25 October 2013

Contemplating new pea crosses

tMy target yellow snow pea is a dwarf, double flowered, powdery mildew-resistant, sweet, big-podded pea.
My F4 plants of Tall Yellow Snow, a cross between Golden Podded and what I think was Yakumo, are just producing their first pods. But they aren't double flowered, nor disease resistant.

But one of my purple snow pea crosses Delta Louisa X Chamber of Death produced a double flowered green podded F2 that was tall, highly disease resistant, and with huge pods. I'm growing some of F3s of this plant just to see what happens - it was such an outstanding plant last year that I had to grow it out, even tho it was never going to produce coloured pods. Of the twelve of so F3 plants I'm growing, four are dwarfs. If they produce big pods, they might be likely candidates for a cross to the Tall Yellow Snows.

This would make a good cross since the two genes for powdery mildew resistance are both recessive, and the two multi-flower genes (doesn't matter which one I get) are also recessive, as are all the dwarfing genes - again, it doesn't really matter which ones I get.

I'm also wondering which way to do the cross - the usual plan is to do a cross so that the F1 plants show if the cross was successful. For example, when crossing a tall (dominant) to a dwarf (recessive), put the tall pollen on the dwarf flower, and if the cross pollination was successful, the F1 plants will be tall since the F1s should be heterozygous for tall. If however the F1s are dwarf, this indicates that the cross was not successful, and the dwarf plant has pollinated itself in the normal way. This is useful since it saves you from growing out unsuccessful crosses for two generations, (the population starts segregating in the F2 generation).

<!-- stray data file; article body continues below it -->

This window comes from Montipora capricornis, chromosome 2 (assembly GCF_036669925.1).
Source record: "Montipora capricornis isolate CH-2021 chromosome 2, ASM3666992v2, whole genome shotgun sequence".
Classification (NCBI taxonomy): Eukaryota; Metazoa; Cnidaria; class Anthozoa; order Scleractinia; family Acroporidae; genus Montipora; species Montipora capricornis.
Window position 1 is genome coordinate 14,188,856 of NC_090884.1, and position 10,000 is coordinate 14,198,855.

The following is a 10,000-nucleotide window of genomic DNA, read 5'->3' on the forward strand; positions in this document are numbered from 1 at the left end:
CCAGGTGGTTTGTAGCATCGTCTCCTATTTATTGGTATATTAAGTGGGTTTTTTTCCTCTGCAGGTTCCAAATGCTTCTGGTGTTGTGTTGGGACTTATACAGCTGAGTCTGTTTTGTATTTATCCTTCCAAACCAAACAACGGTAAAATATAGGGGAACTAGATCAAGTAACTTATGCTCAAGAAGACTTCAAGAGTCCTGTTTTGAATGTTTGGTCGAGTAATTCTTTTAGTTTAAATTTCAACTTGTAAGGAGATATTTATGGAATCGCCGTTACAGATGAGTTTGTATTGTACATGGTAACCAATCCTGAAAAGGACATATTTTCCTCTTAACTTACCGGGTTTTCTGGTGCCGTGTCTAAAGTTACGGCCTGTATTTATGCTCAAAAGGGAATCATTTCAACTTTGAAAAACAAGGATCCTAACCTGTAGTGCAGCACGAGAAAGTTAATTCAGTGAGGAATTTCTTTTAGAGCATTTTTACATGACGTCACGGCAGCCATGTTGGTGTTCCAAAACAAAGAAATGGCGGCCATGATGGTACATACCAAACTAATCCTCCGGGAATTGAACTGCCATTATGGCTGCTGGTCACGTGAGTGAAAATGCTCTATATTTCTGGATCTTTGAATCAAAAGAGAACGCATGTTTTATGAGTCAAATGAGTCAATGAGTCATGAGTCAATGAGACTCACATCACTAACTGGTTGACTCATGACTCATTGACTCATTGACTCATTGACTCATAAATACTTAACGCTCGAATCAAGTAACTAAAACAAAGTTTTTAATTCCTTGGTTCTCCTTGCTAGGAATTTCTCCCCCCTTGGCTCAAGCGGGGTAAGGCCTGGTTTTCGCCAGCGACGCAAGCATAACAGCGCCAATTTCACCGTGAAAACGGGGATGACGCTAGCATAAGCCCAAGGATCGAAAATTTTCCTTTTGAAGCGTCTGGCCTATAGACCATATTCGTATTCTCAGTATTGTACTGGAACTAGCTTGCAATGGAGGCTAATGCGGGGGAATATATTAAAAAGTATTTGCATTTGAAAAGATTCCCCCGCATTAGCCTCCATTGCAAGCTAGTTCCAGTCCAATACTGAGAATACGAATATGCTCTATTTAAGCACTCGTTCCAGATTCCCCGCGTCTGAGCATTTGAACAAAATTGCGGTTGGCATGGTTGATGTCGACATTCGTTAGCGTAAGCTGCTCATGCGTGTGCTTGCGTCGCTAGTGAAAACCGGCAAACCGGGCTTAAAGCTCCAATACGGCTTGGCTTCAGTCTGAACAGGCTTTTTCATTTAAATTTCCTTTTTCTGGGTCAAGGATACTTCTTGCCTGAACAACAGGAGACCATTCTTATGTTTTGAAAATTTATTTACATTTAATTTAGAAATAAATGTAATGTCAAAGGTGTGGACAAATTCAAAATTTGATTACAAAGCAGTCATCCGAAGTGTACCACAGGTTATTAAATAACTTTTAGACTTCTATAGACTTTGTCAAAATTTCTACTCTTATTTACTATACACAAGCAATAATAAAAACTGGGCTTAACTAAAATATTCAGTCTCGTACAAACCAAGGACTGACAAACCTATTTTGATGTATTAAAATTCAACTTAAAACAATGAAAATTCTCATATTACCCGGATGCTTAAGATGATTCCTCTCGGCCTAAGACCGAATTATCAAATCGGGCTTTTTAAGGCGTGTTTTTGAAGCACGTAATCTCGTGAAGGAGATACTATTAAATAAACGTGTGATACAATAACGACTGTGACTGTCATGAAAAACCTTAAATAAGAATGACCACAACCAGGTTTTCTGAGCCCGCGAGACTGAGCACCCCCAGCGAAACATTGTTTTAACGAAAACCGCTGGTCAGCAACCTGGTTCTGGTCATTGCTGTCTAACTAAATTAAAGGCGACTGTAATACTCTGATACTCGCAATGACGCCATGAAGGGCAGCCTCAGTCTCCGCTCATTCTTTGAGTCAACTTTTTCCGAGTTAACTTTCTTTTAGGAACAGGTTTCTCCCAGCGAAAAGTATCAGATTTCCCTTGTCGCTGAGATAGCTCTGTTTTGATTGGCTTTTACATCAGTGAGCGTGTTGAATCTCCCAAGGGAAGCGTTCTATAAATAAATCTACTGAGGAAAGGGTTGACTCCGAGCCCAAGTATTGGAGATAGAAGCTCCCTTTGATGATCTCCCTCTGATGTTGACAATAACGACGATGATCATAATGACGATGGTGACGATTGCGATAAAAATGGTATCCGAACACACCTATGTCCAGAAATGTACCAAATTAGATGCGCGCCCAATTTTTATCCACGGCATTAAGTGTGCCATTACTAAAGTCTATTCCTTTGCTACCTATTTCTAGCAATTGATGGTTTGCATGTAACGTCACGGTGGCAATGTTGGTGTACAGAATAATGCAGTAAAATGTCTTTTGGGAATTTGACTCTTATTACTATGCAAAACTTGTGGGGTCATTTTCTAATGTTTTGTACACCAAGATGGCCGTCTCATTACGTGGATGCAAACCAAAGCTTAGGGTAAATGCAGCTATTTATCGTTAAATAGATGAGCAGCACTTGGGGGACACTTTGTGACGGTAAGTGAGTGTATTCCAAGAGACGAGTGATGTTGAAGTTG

However there is the issue of maternal cytoplasmic DNA. This resides in the mitochondria and chloroplasts, the power machinery of the cell, rather than in the nucleus, and is only passed down in the maternal line. So if you are after robustness, then using the robust plant as the mother makes sense - it might be connected with the cytoplasmic genetic material so it's a good way of hedging your bets.

So today I'll be out in the vege gardens, looking for flowers that are just at the right stage of maturity.

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